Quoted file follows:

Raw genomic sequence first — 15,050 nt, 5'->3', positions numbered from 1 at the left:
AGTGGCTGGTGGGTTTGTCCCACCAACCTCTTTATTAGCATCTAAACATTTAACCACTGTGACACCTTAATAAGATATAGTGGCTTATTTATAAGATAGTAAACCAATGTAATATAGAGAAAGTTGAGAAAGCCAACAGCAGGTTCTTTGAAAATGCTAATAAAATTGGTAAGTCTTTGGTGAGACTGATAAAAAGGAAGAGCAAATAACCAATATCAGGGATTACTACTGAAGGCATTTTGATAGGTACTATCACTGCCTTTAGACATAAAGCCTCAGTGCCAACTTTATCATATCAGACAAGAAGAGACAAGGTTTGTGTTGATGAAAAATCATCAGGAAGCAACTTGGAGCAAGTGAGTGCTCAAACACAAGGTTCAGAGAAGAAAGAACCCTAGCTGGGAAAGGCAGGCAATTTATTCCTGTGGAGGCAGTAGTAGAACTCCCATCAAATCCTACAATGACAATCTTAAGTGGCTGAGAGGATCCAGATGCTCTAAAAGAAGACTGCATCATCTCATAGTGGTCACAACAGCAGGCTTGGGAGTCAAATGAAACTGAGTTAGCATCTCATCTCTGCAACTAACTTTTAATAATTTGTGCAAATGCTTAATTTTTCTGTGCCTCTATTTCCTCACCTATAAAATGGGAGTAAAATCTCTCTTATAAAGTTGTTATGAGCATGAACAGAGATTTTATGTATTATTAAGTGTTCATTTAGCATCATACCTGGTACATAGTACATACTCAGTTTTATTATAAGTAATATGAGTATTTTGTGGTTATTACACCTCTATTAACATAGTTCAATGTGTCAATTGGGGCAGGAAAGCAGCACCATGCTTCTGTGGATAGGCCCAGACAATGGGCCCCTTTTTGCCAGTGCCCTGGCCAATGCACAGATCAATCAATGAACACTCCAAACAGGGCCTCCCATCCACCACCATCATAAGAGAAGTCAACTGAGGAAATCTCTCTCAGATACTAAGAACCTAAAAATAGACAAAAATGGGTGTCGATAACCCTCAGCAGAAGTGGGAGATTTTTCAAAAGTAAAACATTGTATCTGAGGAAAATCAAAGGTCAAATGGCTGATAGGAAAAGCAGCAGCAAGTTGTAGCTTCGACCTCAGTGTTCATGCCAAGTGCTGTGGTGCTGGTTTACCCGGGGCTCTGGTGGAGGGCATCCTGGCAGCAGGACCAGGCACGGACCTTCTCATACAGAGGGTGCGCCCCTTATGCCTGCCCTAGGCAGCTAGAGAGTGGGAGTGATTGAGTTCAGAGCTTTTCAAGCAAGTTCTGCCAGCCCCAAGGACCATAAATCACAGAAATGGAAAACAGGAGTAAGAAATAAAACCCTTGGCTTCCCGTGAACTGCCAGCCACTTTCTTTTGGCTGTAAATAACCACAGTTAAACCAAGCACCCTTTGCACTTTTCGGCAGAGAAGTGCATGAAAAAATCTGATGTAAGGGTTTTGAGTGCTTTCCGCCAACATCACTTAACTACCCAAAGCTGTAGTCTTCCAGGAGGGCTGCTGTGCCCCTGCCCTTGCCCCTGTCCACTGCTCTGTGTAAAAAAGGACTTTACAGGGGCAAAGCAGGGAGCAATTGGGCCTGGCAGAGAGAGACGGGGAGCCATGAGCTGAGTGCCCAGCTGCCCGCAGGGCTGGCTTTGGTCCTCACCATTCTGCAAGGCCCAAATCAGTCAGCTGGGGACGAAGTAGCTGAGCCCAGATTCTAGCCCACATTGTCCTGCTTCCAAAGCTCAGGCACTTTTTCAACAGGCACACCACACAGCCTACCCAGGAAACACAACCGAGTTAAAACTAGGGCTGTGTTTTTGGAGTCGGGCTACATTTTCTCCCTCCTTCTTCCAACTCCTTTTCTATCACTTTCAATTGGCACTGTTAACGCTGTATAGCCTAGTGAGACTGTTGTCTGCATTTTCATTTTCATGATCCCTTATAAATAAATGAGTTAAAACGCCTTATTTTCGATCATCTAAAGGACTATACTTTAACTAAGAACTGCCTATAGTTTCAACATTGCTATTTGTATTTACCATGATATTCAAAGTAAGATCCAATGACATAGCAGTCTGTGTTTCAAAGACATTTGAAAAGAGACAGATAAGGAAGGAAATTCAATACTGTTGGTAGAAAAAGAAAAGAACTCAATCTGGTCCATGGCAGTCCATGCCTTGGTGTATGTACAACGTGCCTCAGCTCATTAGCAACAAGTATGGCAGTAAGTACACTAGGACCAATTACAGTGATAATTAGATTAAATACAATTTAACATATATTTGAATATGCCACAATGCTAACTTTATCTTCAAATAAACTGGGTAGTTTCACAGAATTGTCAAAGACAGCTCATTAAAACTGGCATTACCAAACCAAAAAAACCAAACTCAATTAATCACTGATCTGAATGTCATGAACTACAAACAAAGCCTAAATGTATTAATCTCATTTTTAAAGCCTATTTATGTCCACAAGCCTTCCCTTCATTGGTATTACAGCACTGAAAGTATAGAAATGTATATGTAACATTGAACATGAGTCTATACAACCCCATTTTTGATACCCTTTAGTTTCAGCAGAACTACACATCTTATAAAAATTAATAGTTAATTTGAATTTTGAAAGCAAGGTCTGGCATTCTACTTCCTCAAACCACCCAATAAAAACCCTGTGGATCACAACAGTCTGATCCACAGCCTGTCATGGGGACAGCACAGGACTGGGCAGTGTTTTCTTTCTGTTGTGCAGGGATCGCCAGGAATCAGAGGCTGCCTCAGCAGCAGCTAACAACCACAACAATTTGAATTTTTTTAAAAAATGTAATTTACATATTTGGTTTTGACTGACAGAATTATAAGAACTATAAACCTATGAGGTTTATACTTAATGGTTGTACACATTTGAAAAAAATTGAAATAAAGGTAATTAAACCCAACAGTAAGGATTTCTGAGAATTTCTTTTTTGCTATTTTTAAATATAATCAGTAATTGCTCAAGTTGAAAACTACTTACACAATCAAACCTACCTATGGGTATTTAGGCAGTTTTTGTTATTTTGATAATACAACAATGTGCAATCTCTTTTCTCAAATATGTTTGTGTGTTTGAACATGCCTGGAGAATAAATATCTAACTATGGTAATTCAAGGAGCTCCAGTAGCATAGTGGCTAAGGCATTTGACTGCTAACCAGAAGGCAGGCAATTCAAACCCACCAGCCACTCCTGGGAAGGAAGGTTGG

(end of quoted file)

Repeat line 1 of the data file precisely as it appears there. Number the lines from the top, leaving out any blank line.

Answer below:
Raw genomic sequence first — 15,050 nt, 5'->3', positions numbered from 1 at the left: